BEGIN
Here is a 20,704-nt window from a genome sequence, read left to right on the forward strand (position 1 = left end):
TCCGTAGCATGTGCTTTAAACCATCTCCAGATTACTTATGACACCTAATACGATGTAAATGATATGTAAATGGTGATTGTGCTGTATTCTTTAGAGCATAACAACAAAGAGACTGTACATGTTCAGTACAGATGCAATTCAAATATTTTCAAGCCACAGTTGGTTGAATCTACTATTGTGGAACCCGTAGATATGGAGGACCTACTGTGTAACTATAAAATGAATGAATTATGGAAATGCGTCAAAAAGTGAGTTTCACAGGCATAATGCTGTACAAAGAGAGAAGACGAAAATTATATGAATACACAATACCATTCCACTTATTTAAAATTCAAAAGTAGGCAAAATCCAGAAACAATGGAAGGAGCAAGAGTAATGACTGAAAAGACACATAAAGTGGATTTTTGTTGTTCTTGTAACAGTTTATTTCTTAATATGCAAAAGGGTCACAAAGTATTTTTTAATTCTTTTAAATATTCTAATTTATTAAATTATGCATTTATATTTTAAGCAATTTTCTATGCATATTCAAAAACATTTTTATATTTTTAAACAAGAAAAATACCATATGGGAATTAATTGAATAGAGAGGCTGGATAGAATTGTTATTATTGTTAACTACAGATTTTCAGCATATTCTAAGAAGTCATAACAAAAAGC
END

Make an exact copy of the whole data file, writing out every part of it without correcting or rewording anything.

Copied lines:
Here is a 20,704-nt window from a genome sequence, read left to right on the forward strand (position 1 = left end):
TCCGTAGCATGTGCTTTAAACCATCTCCAGATTACTTATGACACCTAATACGATGTAAATGATATGTAAATGGTGATTGTGCTGTATTCTTTAGAGCATAACAACAAAGAGACTGTACATGTTCAGTACAGATGCAATTCAAATATTTTCAAGCCACAGTTGGTTGAATCTACTATTGTGGAACCCGTAGATATGGAGGACCTACTGTGTAACTATAAAATGAATGAATTATGGAAATGCGTCAAAAAGTGAGTTTCACAGGCATAATGCTGTACAAAGAGAGAAGACGAAAATTATATGAATACACAATACCATTCCACTTATTTAAAATTCAAAAGTAGGCAAAATCCAGAAACAATGGAAGGAGCAAGAGTAATGACTGAAAAGACACATAAAGTGGATTTTTGTTGTTCTTGTAACAGTTTATTTCTTAATATGCAAAAGGGTCACAAAGTATTTTTTAATTCTTTTAAATATTCTAATTTATTAAATTATGCATTTATATTTTAAGCAATTTTCTATGCATATTCAAAAACATTTTTATATTTTTAAACAAGAAAAATACCATATGGGAATTAATTGAATAGAGAGGCTGGATAGAATTGTTATTATTGTTAACTACAGATTTTCAGCATATTCTAAGAAGTCATAACAAAAAGC